Wall Street continued its divergent moves between cyclical stocks and tech shares, with Dow ending in the red, dragged by the energy sector. At the same time, Nasdaq extended its tech euphoria amid the prevailing buying frenzy in AI-related mega caps. Nvidia’s shares hit US$418 at the day high, swiftly encountering a $1 trillion market cap before pulling back to just above US$400. Tesla’s stocks jumped 4% to a two-month high after Elon Musk met with China’s foreign minister. And Netflix’s shares rose 3.8% following a valuation upgrade by Jefferies. On the other hand, caution remains amid the debt bill hearing at Congress, weighing on the rest of the markets, with the three benchmark indices pulling back from session highs.
The US bond yields slipped, pressing on the US dollar and sparking a rebound in gold prices. Crude oil tumbled 4%, with the WTI futures falling below US$70 per barrel at a two-week low. Economic worries linger around sticky inflation, the Fed’s hawkish monetary policy, and China’s stumbling economic recovery. Investors need to be mindful of how long the tech-powered rally can hold the stock market’s bulls in such an economic cycle.
- 8 out of 11 sectors in the S&P 500 finished lower, with consumer staples and energy stocks leading losses, down about 1%. The growth sectors, such as consumer discretionary and technology, outperformed, up 0.76% and 0.63%, respectively. Real estate stocks also ended in the green due to a slip in rates.
- Tesla tightens its relationship with China, despite geopolitical tensions. CEO Elon Musk met with Chinese foreign minister Qin Gang and expressed the intention to keep expanding the business in China, according to a government statement. Elon is the third US tech’s boss who visited China, following Apple’s Tim Cook and Mercedes-Benz’s Ola Kallenius.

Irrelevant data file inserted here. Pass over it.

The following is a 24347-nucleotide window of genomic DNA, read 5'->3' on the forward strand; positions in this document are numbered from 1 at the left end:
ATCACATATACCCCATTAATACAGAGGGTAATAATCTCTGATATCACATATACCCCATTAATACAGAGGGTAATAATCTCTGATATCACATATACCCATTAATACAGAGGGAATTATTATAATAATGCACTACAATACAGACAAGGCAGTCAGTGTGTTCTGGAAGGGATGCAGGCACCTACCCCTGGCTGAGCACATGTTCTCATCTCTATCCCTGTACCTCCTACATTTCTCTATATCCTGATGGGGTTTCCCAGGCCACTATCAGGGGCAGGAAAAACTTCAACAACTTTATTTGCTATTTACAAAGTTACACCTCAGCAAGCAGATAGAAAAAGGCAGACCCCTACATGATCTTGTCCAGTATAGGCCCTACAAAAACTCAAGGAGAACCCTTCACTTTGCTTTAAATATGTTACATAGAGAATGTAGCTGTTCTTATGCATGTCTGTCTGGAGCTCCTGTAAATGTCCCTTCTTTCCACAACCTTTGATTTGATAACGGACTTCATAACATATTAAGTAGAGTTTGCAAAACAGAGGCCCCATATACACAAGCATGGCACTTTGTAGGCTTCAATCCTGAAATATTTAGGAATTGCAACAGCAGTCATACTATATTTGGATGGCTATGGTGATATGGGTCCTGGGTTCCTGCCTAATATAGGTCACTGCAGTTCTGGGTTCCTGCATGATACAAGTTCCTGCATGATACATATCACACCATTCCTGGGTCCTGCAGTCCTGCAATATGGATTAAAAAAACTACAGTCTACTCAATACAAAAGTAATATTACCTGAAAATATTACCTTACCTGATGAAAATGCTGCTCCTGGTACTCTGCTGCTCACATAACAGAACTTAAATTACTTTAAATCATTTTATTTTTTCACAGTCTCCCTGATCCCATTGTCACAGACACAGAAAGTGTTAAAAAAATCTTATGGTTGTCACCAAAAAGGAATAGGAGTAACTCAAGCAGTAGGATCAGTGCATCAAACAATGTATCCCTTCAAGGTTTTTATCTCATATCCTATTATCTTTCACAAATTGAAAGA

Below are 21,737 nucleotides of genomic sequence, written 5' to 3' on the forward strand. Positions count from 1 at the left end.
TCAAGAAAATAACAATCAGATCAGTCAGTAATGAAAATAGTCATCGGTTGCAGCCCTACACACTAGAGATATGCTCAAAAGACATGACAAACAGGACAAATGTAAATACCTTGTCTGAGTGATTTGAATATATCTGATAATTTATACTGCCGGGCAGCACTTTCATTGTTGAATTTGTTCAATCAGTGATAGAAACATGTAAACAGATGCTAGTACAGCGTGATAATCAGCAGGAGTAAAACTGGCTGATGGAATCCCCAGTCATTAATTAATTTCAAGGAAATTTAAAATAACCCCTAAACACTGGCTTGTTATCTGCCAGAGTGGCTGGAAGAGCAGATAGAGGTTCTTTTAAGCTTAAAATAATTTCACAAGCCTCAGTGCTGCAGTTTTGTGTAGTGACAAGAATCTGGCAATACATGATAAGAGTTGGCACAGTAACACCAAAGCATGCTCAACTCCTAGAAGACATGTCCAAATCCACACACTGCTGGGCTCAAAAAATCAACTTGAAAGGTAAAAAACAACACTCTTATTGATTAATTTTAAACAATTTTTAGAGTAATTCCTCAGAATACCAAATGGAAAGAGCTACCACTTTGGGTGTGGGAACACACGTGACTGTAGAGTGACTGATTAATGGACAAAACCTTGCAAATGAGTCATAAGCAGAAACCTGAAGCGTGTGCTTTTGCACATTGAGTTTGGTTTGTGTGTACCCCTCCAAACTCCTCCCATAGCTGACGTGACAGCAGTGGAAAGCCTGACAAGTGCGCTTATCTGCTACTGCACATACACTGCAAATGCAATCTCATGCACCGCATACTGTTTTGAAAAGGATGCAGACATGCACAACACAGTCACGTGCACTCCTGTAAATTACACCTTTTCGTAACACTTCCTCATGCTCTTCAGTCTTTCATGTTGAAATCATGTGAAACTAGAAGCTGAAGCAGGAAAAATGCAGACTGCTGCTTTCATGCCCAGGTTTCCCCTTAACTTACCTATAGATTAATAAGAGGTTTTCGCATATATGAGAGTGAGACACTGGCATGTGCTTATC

- “Sell in May” continued in the Chinese stock markets, with the Hang Seng China Enterprises Index and the Hang Seng Index slumping to the lowest levels since November 2022, amid concerns about the country’s sluggish economic trajectory and intensifying US-China geopolitical tensions. Some economists believe the faltering economic rebound will promote China to carry out further stimulus measures.
- The slump in oil prices may cause a further selloff in growth-sensitive commodities, such as copper and iron ore. Demand for crude oil is an economic gauge of the world’s economy. The downtrend movement in crude prices reflects a gloomy economic outlook, typically of China. From a technical perspective, WTI futures may approach the year-low of just above US$60 per barrel.
- Gold futures rebounded as the US dollar softened following a slump in bond yields. Gold may still be considered one of the best haven assets that defend against a possible economic recession. The debt ceiling deal may trigger another rally in precious metal prices, with potential near-term resistance at the 50-day moving average of around US$1,991 per ounce.
- No major announcements.
- RBA governor Phillip Lowe speaks.
- Japanese retail sales for April. y/y
- Australian April CPI. y/y
- Chinese manufacturing and service PMIs for May. y/y
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